That’s Quack-tastic!

Hello from the HillTop!

Did you ever feel like you’ve heard a saying for so long that there is no way it could be true? Funny enough, the saying is typically true.

The last few years I’ve heard that chickens are gateway livestock.  I thought, meh, I grew up on a farm, there is no way that we’ll fall to that.  Then after almost a year and a half we got meat chickens and rabbits.  This past year, I thought there’d be a chance to expand, but it’d be more likely turkeys or geese.

We have expanded…but not in the realm we thought or discussed…

Ducks

That’s right.  Ducks.  Cute, little, waddling, quacking ducks.  We ordered (8) little peanuts less than a month before we got them.  Knowing very little about breeds, we (which really means me) decided to get one of eight different kinds of breeds to learn more about them.  Our breeds include:

  • Black Swedish
  • White Layer
  • Khaki Campbell
  • Blue Swedish
  • Cayuga
  • Welsh Harlequin
  • Silver Appleyard
  • Saxony

Each of these breeds I picked are known for either egg layer capabilities or being solid foragers. I researched breeds online and in a handful of books.  Egg production is a bonus to add to our chicken layers.  However, the foraging aspect is fantastic to keep bugs, particularly ticks, at bay.  (We tend to have a huge tick population in Pennsylvania.) Especially after reading predictions on the tick population being solid this past year.

Differences

All in all the differences between raising chickens and ducks are not substantial.  Please do not misunderstand, there are differences, but they are not major.

Growth Rate

Ducks grow rapidly.  The first week it wasn’t overly noticeable, but come week two the ducks grew at rapid rates.  Keeping them indoors (in the garage) towards the end was proving more difficult.  Honestly, I probably kept them a bit more crowded then recommend, but they were such a close nit group, I hated splitting them up. They outgrew every container I had, and even the new one I invested in.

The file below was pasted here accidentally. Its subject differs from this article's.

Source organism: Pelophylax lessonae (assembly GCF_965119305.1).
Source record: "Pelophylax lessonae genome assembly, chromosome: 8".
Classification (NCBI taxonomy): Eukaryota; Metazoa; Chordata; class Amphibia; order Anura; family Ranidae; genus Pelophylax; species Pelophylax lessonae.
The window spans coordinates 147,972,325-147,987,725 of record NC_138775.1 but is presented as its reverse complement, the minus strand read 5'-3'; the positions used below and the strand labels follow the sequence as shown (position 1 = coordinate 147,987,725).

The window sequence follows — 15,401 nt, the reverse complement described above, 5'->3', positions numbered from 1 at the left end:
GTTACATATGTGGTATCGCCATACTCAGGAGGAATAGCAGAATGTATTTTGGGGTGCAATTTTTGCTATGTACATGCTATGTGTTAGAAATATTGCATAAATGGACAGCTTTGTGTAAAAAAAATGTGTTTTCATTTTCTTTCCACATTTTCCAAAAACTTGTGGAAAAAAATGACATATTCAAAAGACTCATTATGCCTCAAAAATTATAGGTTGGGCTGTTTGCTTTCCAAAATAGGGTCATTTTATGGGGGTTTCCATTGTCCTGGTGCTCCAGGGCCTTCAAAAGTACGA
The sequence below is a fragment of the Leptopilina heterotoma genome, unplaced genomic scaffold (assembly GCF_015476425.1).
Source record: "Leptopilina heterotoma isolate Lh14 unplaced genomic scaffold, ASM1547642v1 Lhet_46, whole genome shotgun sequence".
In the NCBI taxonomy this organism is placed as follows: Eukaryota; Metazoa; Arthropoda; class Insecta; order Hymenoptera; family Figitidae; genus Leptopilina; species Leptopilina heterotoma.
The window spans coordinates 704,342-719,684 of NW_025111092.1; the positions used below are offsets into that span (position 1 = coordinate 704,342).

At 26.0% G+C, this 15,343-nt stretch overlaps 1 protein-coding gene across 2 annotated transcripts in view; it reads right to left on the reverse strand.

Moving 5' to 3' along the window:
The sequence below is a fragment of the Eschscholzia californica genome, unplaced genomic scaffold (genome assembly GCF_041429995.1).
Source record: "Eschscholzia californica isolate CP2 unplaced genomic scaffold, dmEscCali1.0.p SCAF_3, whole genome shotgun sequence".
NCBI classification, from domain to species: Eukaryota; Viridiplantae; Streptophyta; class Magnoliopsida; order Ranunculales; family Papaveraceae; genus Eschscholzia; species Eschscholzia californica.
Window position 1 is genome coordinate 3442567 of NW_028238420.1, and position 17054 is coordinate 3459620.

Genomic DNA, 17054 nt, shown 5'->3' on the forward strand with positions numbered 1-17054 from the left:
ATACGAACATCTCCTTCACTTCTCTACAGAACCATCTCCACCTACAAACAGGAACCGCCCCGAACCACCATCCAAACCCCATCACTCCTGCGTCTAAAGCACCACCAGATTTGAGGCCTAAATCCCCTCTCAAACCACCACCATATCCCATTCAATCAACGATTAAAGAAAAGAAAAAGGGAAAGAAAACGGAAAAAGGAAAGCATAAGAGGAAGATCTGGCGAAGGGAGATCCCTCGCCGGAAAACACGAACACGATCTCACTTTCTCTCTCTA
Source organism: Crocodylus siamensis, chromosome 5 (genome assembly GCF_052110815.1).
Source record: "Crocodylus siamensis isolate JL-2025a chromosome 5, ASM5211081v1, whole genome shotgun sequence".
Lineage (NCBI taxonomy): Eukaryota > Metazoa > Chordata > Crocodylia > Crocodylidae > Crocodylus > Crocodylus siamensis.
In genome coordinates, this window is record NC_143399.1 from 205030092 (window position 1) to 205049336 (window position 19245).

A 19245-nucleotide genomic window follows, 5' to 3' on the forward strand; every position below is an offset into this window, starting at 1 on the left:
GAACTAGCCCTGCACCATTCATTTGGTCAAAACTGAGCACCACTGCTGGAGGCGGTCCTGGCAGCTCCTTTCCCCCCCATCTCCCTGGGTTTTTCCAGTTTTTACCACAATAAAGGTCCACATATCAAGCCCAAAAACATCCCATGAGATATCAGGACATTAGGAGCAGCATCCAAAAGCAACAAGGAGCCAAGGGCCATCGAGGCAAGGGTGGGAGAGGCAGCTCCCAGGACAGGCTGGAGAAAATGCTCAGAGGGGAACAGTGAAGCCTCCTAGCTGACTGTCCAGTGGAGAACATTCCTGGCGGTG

My husband built them a duck house out of recycled material, aka a former kids playhouse. It worked out quite well and they were very pleased with the upgrade in space.

Water

Water, water everywhere!  While ducks don’t require a body of water to survive (in the sense of swimming), they do need plenty of water to drink. This was new to me, when I think ducks, I think water. I always assumed a pond was necessary. We had ducks over the course of my childhood. There was however a pond on the farm. As soon as the ducks where old enough, they lived down at the pond. They went hand in hand.

We learned the container for the ducks to drink from needed to be considered with a little more thought.  Standard waters for chickens are not ideal. (Although, when we blended our chickens and ducks, I’ve found our ducks using the chicken waterers as well. But that’s not a guarantee.)  Knowing that from research we used a small shallow container from the start.  At about 2 weeks we moved to an unused dog dish.